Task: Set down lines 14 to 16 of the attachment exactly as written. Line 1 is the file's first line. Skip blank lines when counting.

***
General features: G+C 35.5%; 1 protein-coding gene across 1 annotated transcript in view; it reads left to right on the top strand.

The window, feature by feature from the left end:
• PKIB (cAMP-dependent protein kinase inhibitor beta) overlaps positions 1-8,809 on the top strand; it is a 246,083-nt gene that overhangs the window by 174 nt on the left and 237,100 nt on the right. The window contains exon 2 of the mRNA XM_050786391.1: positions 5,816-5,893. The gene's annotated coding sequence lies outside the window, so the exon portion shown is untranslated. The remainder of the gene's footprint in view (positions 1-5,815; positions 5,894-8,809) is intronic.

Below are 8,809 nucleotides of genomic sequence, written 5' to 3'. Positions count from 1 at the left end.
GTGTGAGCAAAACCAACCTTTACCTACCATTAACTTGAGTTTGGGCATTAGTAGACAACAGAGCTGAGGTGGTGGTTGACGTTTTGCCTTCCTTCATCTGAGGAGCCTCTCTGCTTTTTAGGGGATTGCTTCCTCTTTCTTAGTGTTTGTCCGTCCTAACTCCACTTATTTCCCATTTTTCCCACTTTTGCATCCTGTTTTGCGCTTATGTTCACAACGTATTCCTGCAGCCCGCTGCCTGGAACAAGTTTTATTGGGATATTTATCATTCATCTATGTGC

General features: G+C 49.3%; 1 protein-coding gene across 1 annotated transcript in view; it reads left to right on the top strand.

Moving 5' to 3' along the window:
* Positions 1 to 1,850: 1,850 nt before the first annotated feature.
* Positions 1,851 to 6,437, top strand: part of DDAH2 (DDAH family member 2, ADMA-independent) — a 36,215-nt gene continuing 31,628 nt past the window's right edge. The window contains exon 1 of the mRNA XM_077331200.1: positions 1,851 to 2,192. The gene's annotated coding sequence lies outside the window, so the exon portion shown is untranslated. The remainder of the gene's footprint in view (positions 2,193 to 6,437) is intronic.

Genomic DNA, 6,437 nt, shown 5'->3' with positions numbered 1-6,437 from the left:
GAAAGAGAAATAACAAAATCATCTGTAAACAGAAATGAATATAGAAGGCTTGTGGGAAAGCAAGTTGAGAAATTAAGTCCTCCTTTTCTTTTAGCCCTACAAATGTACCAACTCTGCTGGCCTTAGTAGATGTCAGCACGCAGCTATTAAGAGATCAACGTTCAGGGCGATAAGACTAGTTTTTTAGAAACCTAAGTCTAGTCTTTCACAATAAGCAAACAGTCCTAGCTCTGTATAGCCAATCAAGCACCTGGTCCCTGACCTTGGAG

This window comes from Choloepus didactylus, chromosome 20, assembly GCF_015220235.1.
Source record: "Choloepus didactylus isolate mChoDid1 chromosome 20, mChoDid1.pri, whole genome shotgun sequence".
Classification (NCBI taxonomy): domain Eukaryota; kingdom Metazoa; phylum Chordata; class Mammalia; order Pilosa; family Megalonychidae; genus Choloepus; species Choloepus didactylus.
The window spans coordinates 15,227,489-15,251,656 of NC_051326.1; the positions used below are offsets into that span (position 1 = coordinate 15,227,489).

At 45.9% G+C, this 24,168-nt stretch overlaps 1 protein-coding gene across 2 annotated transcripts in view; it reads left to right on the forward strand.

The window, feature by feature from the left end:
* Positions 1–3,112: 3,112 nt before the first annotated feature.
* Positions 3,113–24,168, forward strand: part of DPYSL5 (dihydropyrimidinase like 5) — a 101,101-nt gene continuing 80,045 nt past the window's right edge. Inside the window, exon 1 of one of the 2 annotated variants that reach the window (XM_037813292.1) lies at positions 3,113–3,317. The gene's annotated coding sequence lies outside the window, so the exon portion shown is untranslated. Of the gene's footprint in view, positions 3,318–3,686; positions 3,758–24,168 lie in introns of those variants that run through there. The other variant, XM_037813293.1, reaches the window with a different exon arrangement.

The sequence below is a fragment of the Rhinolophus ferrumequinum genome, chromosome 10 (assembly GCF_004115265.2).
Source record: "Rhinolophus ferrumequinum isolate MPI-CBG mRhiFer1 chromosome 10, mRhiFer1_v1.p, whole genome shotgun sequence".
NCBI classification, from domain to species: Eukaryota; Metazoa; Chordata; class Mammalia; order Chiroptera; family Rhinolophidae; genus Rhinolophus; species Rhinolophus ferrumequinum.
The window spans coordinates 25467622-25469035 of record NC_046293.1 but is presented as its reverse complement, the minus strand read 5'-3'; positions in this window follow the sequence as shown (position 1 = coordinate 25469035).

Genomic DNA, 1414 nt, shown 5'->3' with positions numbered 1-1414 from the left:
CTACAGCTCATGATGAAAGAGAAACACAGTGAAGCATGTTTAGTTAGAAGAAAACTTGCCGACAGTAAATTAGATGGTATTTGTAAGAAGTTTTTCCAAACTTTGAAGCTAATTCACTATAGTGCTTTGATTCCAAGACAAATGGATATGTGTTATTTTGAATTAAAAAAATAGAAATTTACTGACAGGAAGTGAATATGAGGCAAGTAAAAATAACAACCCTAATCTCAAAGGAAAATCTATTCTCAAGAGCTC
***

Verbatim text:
Classification (NCBI taxonomy): domain Eukaryota; kingdom Metazoa; phylum Chordata; class Mammalia; order Pilosa; family Megalonychidae; genus Choloepus; species Choloepus didactylus.
The window spans coordinates 15,227,489-15,251,656 of NC_051326.1; the positions used below are offsets into that span (position 1 = coordinate 15,227,489).

At 45.9% G+C, this 24,168-nt stretch overlaps 1 protein-coding gene across 2 annotated transcripts in view; it reads left to right on the forward strand.